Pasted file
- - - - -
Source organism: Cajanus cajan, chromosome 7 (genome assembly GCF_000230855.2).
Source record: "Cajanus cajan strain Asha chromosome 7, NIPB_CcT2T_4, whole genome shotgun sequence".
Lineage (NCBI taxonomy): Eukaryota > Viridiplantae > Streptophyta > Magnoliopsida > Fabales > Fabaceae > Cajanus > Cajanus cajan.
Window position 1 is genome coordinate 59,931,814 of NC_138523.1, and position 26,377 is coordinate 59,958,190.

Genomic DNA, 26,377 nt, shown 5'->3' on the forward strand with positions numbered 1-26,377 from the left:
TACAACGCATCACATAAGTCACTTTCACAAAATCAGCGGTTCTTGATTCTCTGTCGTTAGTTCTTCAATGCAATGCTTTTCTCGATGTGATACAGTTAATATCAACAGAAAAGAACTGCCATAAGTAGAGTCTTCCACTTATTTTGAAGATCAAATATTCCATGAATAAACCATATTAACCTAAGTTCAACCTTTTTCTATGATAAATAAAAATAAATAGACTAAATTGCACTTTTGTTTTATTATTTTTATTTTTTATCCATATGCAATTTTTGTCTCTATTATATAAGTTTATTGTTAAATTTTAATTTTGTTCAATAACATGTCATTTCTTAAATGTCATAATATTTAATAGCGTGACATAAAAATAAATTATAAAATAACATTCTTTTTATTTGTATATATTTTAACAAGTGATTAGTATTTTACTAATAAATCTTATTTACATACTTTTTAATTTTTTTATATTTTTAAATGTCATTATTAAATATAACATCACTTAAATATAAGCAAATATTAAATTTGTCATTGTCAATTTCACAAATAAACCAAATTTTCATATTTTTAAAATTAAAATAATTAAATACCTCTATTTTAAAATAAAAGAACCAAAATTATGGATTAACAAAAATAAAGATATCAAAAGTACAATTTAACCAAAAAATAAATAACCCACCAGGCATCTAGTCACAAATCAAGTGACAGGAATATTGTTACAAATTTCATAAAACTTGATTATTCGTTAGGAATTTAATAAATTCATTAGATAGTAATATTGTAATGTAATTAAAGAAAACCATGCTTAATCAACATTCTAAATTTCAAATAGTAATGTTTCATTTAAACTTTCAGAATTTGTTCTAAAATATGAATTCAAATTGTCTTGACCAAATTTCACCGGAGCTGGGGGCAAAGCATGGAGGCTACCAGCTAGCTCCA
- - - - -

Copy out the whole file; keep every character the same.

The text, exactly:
Source organism: Cajanus cajan, chromosome 7 (genome assembly GCF_000230855.2).
Source record: "Cajanus cajan strain Asha chromosome 7, NIPB_CcT2T_4, whole genome shotgun sequence".
Lineage (NCBI taxonomy): Eukaryota > Viridiplantae > Streptophyta > Magnoliopsida > Fabales > Fabaceae > Cajanus > Cajanus cajan.
Window position 1 is genome coordinate 59,931,814 of NC_138523.1, and position 26,377 is coordinate 59,958,190.

Genomic DNA, 26,377 nt, shown 5'->3' on the forward strand with positions numbered 1-26,377 from the left:
TACAACGCATCACATAAGTCACTTTCACAAAATCAGCGGTTCTTGATTCTCTGTCGTTAGTTCTTCAATGCAATGCTTTTCTCGATGTGATACAGTTAATATCAACAGAAAAGAACTGCCATAAGTAGAGTCTTCCACTTATTTTGAAGATCAAATATTCCATGAATAAACCATATTAACCTAAGTTCAACCTTTTTCTATGATAAATAAAAATAAATAGACTAAATTGCACTTTTGTTTTATTATTTTTATTTTTTATCCATATGCAATTTTTGTCTCTATTATATAAGTTTATTGTTAAATTTTAATTTTGTTCAATAACATGTCATTTCTTAAATGTCATAATATTTAATAGCGTGACATAAAAATAAATTATAAAATAACATTCTTTTTATTTGTATATATTTTAACAAGTGATTAGTATTTTACTAATAAATCTTATTTACATACTTTTTAATTTTTTTATATTTTTAAATGTCATTATTAAATATAACATCACTTAAATATAAGCAAATATTAAATTTGTCATTGTCAATTTCACAAATAAACCAAATTTTCATATTTTTAAAATTAAAATAATTAAATACCTCTATTTTAAAATAAAAGAACCAAAATTATGGATTAACAAAAATAAAGATATCAAAAGTACAATTTAACCAAAAAATAAATAACCCACCAGGCATCTAGTCACAAATCAAGTGACAGGAATATTGTTACAAATTTCATAAAACTTGATTATTCGTTAGGAATTTAATAAATTCATTAGATAGTAATATTGTAATGTAATTAAAGAAAACCATGCTTAATCAACATTCTAAATTTCAAATAGTAATGTTTCATTTAAACTTTCAGAATTTGTTCTAAAATATGAATTCAAATTGTCTTGACCAAATTTCACCGGAGCTGGGGGCAAAGCATGGAGGCTACCAGCTAGCTCCA